Download What Sort of Human Nature?: Medieval Philosophy and the by Marilyn McCord Adams PDF

By Marilyn McCord Adams

Show description

Read Online or Download What Sort of Human Nature?: Medieval Philosophy and the Systematics of Christology PDF

Similar theology books

The Christian Doctrine of Apokatastasis : A Critical Assessment from the New Testament to Eriugena (Supplements to Vigiliae Christianae - book 120)

Apokatastasis" (restoration) is a big patristic doctrine stemming from Greek philosophy and Jewish-Christian Scriptures. Ramelli argues for its presence and Christological and Biblical starting place in lots of Fathers, analysing its which means and improvement from the beginning of Christianity to Eriugena.

Creation and the Sovereignty of God

Production and the Sovereignty of God brings clean perception to a safeguard of God. conventional theistic trust declared an ideal being who creates and sustains every little thing and who workouts sovereignty over all. in recent years, this concept has been contested, yet Hugh J. McCann continues that God creates the absolute best universe and is totally unfastened to take action; that God is chargeable for human activities, but people even have loose will; and finally, that divine command has to be reconciled with ordinary legislations.

Additional info for What Sort of Human Nature?: Medieval Philosophy and the Systematics of Christology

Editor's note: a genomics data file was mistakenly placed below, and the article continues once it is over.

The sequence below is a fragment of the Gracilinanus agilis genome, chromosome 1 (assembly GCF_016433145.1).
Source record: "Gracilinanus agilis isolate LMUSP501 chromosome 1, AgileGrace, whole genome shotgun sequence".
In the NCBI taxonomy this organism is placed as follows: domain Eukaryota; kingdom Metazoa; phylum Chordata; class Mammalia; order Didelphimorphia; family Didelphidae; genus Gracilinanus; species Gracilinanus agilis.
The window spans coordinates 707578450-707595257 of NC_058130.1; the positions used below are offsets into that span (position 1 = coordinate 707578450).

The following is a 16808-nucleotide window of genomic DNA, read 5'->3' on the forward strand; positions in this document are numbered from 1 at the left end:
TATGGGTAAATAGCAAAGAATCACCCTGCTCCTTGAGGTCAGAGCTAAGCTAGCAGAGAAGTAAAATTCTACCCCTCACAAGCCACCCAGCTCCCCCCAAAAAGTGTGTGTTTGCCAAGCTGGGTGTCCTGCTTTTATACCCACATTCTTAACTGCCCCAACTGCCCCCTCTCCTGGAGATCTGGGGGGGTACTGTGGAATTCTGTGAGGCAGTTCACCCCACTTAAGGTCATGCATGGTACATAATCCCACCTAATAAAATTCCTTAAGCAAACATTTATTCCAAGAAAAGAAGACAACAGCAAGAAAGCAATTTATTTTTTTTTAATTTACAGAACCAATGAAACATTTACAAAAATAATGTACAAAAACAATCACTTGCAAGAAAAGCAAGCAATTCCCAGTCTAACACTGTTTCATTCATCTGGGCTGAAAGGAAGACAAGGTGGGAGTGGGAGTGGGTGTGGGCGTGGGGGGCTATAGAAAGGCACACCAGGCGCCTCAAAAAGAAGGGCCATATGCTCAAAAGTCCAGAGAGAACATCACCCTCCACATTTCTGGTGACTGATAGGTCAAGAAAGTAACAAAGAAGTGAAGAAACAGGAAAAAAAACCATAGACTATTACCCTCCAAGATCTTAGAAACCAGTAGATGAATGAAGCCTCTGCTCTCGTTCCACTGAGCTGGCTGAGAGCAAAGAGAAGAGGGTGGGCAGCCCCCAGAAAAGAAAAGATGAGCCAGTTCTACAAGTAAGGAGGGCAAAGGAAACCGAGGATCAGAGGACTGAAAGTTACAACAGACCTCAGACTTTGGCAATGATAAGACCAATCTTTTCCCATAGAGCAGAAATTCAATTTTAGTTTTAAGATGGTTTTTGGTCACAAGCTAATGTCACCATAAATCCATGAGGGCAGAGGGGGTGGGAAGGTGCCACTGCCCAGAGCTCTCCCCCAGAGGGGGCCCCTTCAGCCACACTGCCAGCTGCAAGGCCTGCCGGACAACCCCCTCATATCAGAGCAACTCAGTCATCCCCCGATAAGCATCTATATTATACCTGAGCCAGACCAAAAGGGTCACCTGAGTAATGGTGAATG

Sample text

Would not Christ have to take from our fallen state the defect of passibility, indeed of actual participation in our misery, humiliation, and death? Are these not the currency with which he earns merit and makes satisfaction for sin? 126 What Sort of Human Nature? 41 Bonaventure removes the contrary considerations with a series of distinctions. First, there are two types of punishment. Vindictive punishment is inflicted on the guilty willy nilly and is appropriately imposed only on the guilty. Placating punishment, however, is voluntarily assumed and does not presuppose guilt in the person who takes the penalties but rather in the one on whose behalf s/he volunteers.

194 Is growth in any of Christ’s knowledge possible (à la Luke 2:52)? 3. Omnipotence, a Divine Prerogative Aquinas’ claims about Christ’s human knowledge posit in the human soul a remarkable passive capacity to receive information in the form of supernaturally caused acts of seeing God and all things in God, as well as a full set of supernaturally caused intelligible species. Like Lombard, he finds differences between Divine and created natural capacities more telling where active power is concerned.

For if humans had not sinned, they would have been flooded with the light of Divine Wisdom and perfected by the uprightness of justice from God in order to know everything necessary. 163 Unsurprisingly, then, Aquinas calculates the features of the assumed nature from what is “mete and right” for leading Adam’s fallen race back to the perfection intended by God. 1. 169 Indeed, Aquinas declares, these latter include the whole human race in all times and all places, whose members themselves form a descending hierarchy in proportion to their union with Christ—from [i] the closest (the blessed angels and saints) who are united to Him through glory; to [ii] those who are actually united to Him through charity; down to [iii] those who are actually united through faith; and further to [iv] those who are as yet only potentially united because Divine predestination certifies their future actual union; and finally to [v] humans cre- What Sort of Human Nature?

Download PDF sample

Rated 4.07 of 5 – based on 38 votes